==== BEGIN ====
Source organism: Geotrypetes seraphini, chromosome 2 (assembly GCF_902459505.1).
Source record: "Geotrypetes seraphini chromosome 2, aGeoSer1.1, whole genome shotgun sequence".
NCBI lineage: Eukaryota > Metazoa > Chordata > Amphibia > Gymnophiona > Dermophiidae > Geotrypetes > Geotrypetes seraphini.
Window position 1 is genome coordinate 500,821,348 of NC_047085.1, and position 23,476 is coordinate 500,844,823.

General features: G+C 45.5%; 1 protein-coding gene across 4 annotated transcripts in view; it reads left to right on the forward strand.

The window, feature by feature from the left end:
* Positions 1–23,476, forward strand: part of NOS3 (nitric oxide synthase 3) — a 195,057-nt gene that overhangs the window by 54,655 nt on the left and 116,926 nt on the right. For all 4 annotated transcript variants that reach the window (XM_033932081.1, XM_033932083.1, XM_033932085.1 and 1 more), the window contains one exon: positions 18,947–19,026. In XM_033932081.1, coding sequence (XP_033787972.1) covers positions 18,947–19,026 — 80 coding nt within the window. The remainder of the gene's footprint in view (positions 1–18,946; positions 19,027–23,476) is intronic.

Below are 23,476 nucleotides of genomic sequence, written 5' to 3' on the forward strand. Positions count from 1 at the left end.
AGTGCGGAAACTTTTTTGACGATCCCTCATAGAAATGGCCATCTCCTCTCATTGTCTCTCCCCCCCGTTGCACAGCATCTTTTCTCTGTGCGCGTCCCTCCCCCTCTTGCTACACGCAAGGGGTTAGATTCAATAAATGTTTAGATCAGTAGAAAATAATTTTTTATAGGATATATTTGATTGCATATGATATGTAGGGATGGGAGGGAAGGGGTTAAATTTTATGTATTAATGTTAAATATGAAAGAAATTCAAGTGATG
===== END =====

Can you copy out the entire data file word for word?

Source organism: Geotrypetes seraphini, chromosome 2 (assembly GCF_902459505.1).
Source record: "Geotrypetes seraphini chromosome 2, aGeoSer1.1, whole genome shotgun sequence".
NCBI lineage: Eukaryota > Metazoa > Chordata > Amphibia > Gymnophiona > Dermophiidae > Geotrypetes > Geotrypetes seraphini.
Window position 1 is genome coordinate 500,821,348 of NC_047085.1, and position 23,476 is coordinate 500,844,823.

General features: G+C 45.5%; 1 protein-coding gene across 4 annotated transcripts in view; it reads left to right on the forward strand.

The window, feature by feature from the left end:
* Positions 1–23,476, forward strand: part of NOS3 (nitric oxide synthase 3) — a 195,057-nt gene that overhangs the window by 54,655 nt on the left and 116,926 nt on the right. For all 4 annotated transcript variants that reach the window (XM_033932081.1, XM_033932083.1, XM_033932085.1 and 1 more), the window contains one exon: positions 18,947–19,026. In XM_033932081.1, coding sequence (XP_033787972.1) covers positions 18,947–19,026 — 80 coding nt within the window. The remainder of the gene's footprint in view (positions 1–18,946; positions 19,027–23,476) is intronic.

Below are 23,476 nucleotides of genomic sequence, written 5' to 3' on the forward strand. Positions count from 1 at the left end.
AGTGCGGAAACTTTTTTGACGATCCCTCATAGAAATGGCCATCTCCTCTCATTGTCTCTCCCCCCCGTTGCACAGCATCTTTTCTCTGTGCGCGTCCCTCCCCCTCTTGCTACACGCAAGGGGTTAGATTCAATAAATGTTTAGATCAGTAGAAAATAATTTTTTATAGGATATATTTGATTGCATATGATATGTAGGGATGGGAGGGAAGGGGTTAAATTTTATGTATTAATGTTAAATATGAAAGAAATTCAAGTGATG